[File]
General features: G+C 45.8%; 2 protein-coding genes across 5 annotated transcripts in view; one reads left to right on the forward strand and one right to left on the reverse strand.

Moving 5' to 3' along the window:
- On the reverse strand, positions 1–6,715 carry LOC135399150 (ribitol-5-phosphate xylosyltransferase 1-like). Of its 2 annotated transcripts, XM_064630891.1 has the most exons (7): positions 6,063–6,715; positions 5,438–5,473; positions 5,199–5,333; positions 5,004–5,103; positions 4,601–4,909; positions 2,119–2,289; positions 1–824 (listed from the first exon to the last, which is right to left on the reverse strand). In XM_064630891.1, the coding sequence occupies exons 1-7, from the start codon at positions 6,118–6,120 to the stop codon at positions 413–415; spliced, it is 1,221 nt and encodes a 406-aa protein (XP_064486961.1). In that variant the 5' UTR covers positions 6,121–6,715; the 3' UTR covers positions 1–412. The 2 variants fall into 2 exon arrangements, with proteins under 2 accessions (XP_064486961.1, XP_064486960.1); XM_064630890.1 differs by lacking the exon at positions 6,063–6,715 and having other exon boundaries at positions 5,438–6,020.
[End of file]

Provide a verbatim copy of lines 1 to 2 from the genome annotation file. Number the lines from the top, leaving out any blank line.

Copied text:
General features: G+C 45.8%; 2 protein-coding genes across 5 annotated transcripts in view; one reads left to right on the forward strand and one right to left on the reverse strand.

Moving 5' to 3' along the window: